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The Pennsylvania election code has not been substantially reformed, touched, or tinkered with since it was enacted in 1937. So, 82 years have come and gone and states all over our nation modernized their voting processes. For example, more than a few states have mail-in voting only and early voting, among other notable reforms.

As most other states moved forward, we, in Pennsylvania have stood still.

For example, we still have a requirement that all polling places have a lantern as a source of light. In eight decades our way of living evolved in countless ways: citizens are more mobile, work and time pressures are greater than ever, and technological advances occur at a mindboggling pace. There is no reason why our civic duty to vote cannot be exercised other than by showing up at a designated polling place on a random Tuesday in November. 

Until today. Finally, finally, Pennsylvania is moving into the 21st Century. Senate Bill 421 has three major reforms. One, mail-in voting will become a reality in Pa. The single mom working two jobs, the doctor doing a 24-hour shift at the hospital, and the senior citizen that cannot make it to the polls due to illness, disability or often lack of reliable transportation can all now execute a mail-in ballot from the privacy and comfort of their own home.

With this legislation, beginning 50 days prior to an election, any Pennsylvanian can request a mail-in ballot. Then a voter can study the candidates, discuss issues with friends and family, and cast their vote. The mail-in ballot must be received by 8 p.m. on Election Day. Your vote will count regardless of a pressing work schedule or other responsibilities such as childcare, out of town travel and trying to vote before or after what can turn out to be a longer than scheduled shift or opportunity for overtime. This reform will expand the franchise to thousands of Pennsylvanians because state government will now accommodate citizens demanding personal and work lives. 

Second, the bill changes the voter registration deadline from 30 to 15 days. People move more frequently these days and are more transient than when the code was written. We needed to find ways to accommodate these changes. So citizens now have an extra 15 days to register to vote. People are busy living life and most do not think about voting until much closer to Election Day. So many times, we have spoken to folks who recently moved into our neighborhoods and missed the 30-day deadline. No longer. Now the individual who recently moved to a new neighborhood will have an added fifteen days to register to vote.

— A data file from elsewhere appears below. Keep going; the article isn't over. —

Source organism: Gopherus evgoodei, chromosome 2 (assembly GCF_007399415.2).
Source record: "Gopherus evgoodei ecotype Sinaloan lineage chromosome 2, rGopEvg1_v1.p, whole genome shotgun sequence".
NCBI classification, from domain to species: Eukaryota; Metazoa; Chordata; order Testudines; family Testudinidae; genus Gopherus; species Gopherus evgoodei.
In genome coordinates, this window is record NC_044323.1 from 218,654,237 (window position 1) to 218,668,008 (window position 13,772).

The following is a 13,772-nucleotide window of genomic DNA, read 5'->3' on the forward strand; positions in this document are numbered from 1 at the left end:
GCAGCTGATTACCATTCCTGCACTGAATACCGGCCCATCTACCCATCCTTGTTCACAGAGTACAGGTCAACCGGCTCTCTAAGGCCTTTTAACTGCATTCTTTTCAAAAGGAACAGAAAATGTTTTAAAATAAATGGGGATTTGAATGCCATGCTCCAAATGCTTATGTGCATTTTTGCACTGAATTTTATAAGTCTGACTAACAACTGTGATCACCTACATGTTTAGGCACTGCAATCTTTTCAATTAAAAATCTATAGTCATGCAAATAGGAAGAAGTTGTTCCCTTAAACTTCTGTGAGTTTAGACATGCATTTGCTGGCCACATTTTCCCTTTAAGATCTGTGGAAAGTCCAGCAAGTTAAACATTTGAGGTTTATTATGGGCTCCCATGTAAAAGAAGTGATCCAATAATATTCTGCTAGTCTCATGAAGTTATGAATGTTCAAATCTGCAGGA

In Philadelphia this will lead to many more new people participating in our elections who will now have a voice in shaping the political landscape and therefore holding elected officials accountable at the federal, state and local levels. 

Lastly, this legislation eliminated the straight-ticket voting option, as has been done in 41 other states. Voters will have to vote for individual offices. This raised serious and understandable concerns around wait times at the polls, impact on down-ballot races, and altering voters’ long-held habits of voting a straight ticket at a time when new machines are coming into use. We respect these concerns and know that much education needs to be done to overcome them. 

But as Democrats, we know we are on sure footing when we appeal to our better angels. Our party is about increasing the minimum wage, providing healthcare for all, and ensuring that those who are experiencing hard times can rely on a safety net to see them through. Our message of reform wins and drives people to the polls to make informed decisions about who they want to represent them.

It is our job to champion citizens every day and these reforms that are effective with the 2020 primary guarantee opportunities to vote that do not currently exist. 

Please know we have more work to do, including same-day voter registration, open primaries, and removing the archaic language in our Election Code, for example. This reform legislation is an excellent starting point and will expand access to the ballot, expand the franchise, and allow people to have a voice in their political and governmental processes. 

Rep. Jared Solomon represents the 202nd District in the state House. Rep. Pam Delission represents the 194th District, parts of Philadelphia and Montgomery County. 

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